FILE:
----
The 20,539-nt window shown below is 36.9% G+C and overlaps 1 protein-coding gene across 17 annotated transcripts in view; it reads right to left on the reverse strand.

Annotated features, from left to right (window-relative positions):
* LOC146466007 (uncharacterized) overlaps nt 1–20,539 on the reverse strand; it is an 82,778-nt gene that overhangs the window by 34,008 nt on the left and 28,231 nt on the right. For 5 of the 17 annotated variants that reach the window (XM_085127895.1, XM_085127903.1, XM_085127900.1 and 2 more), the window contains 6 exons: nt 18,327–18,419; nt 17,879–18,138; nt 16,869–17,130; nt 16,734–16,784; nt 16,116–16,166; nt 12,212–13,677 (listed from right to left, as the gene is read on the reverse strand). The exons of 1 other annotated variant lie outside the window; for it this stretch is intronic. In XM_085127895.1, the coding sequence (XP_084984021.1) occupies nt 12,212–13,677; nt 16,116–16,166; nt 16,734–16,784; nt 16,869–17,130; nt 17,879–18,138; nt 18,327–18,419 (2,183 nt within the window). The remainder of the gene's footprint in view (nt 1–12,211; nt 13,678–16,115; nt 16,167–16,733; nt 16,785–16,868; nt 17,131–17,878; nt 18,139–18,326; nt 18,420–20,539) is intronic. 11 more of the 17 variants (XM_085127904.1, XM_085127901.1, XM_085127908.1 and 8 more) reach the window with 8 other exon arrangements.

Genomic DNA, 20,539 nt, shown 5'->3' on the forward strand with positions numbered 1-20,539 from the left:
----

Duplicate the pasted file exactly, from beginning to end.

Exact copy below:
The 20,539-nt window shown below is 36.9% G+C and overlaps 1 protein-coding gene across 17 annotated transcripts in view; it reads right to left on the reverse strand.

Annotated features, from left to right (window-relative positions):
* LOC146466007 (uncharacterized) overlaps nt 1–20,539 on the reverse strand; it is an 82,778-nt gene that overhangs the window by 34,008 nt on the left and 28,231 nt on the right. For 5 of the 17 annotated variants that reach the window (XM_085127895.1, XM_085127903.1, XM_085127900.1 and 2 more), the window contains 6 exons: nt 18,327–18,419; nt 17,879–18,138; nt 16,869–17,130; nt 16,734–16,784; nt 16,116–16,166; nt 12,212–13,677 (listed from right to left, as the gene is read on the reverse strand). The exons of 1 other annotated variant lie outside the window; for it this stretch is intronic. In XM_085127895.1, the coding sequence (XP_084984021.1) occupies nt 12,212–13,677; nt 16,116–16,166; nt 16,734–16,784; nt 16,869–17,130; nt 17,879–18,138; nt 18,327–18,419 (2,183 nt within the window). The remainder of the gene's footprint in view (nt 1–12,211; nt 13,678–16,115; nt 16,167–16,733; nt 16,785–16,868; nt 17,131–17,878; nt 18,139–18,326; nt 18,420–20,539) is intronic. 11 more of the 17 variants (XM_085127904.1, XM_085127901.1, XM_085127908.1 and 8 more) reach the window with 8 other exon arrangements.

Genomic DNA, 20,539 nt, shown 5'->3' on the forward strand with positions numbered 1-20,539 from the left: